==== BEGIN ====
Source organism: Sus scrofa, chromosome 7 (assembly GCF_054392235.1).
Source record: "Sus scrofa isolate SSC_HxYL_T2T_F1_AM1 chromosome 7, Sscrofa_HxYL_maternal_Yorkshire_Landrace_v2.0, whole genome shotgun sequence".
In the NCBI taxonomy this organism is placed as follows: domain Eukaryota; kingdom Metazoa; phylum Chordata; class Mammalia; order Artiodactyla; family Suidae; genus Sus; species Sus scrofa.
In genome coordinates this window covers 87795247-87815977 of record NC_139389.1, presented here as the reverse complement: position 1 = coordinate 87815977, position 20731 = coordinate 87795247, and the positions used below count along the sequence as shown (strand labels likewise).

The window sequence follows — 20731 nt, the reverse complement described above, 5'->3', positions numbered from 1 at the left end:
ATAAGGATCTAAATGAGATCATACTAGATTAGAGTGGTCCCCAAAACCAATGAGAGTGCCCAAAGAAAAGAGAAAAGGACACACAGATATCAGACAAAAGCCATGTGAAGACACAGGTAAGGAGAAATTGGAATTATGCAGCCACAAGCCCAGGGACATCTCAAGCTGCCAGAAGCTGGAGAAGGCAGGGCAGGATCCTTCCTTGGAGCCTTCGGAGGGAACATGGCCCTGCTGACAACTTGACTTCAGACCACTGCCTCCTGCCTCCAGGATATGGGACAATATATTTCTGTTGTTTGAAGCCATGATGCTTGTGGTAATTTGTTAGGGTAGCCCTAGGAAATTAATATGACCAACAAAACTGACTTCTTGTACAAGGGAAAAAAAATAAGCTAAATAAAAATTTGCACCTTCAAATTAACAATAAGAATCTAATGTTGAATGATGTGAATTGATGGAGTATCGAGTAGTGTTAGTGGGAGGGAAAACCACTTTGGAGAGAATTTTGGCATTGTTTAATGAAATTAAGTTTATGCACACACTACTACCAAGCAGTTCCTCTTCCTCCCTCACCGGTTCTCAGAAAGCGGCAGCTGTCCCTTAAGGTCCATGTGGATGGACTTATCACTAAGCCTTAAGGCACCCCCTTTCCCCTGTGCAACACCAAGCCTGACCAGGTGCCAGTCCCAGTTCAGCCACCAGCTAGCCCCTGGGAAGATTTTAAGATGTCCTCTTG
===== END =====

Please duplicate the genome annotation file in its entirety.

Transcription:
Source organism: Sus scrofa, chromosome 7 (assembly GCF_054392235.1).
Source record: "Sus scrofa isolate SSC_HxYL_T2T_F1_AM1 chromosome 7, Sscrofa_HxYL_maternal_Yorkshire_Landrace_v2.0, whole genome shotgun sequence".
In the NCBI taxonomy this organism is placed as follows: domain Eukaryota; kingdom Metazoa; phylum Chordata; class Mammalia; order Artiodactyla; family Suidae; genus Sus; species Sus scrofa.
In genome coordinates this window covers 87795247-87815977 of record NC_139389.1, presented here as the reverse complement: position 1 = coordinate 87815977, position 20731 = coordinate 87795247, and the positions used below count along the sequence as shown (strand labels likewise).

The window sequence follows — 20731 nt, the reverse complement described above, 5'->3', positions numbered from 1 at the left end:
ATAAGGATCTAAATGAGATCATACTAGATTAGAGTGGTCCCCAAAACCAATGAGAGTGCCCAAAGAAAAGAGAAAAGGACACACAGATATCAGACAAAAGCCATGTGAAGACACAGGTAAGGAGAAATTGGAATTATGCAGCCACAAGCCCAGGGACATCTCAAGCTGCCAGAAGCTGGAGAAGGCAGGGCAGGATCCTTCCTTGGAGCCTTCGGAGGGAACATGGCCCTGCTGACAACTTGACTTCAGACCACTGCCTCCTGCCTCCAGGATATGGGACAATATATTTCTGTTGTTTGAAGCCATGATGCTTGTGGTAATTTGTTAGGGTAGCCCTAGGAAATTAATATGACCAACAAAACTGACTTCTTGTACAAGGGAAAAAAAATAAGCTAAATAAAAATTTGCACCTTCAAATTAACAATAAGAATCTAATGTTGAATGATGTGAATTGATGGAGTATCGAGTAGTGTTAGTGGGAGGGAAAACCACTTTGGAGAGAATTTTGGCATTGTTTAATGAAATTAAGTTTATGCACACACTACTACCAAGCAGTTCCTCTTCCTCCCTCACCGGTTCTCAGAAAGCGGCAGCTGTCCCTTAAGGTCCATGTGGATGGACTTATCACTAAGCCTTAAGGCACCCCCTTTCCCCTGTGCAACACCAAGCCTGACCAGGTGCCAGTCCCAGTTCAGCCACCAGCTAGCCCCTGGGAAGATTTTAAGATGTCCTCTTG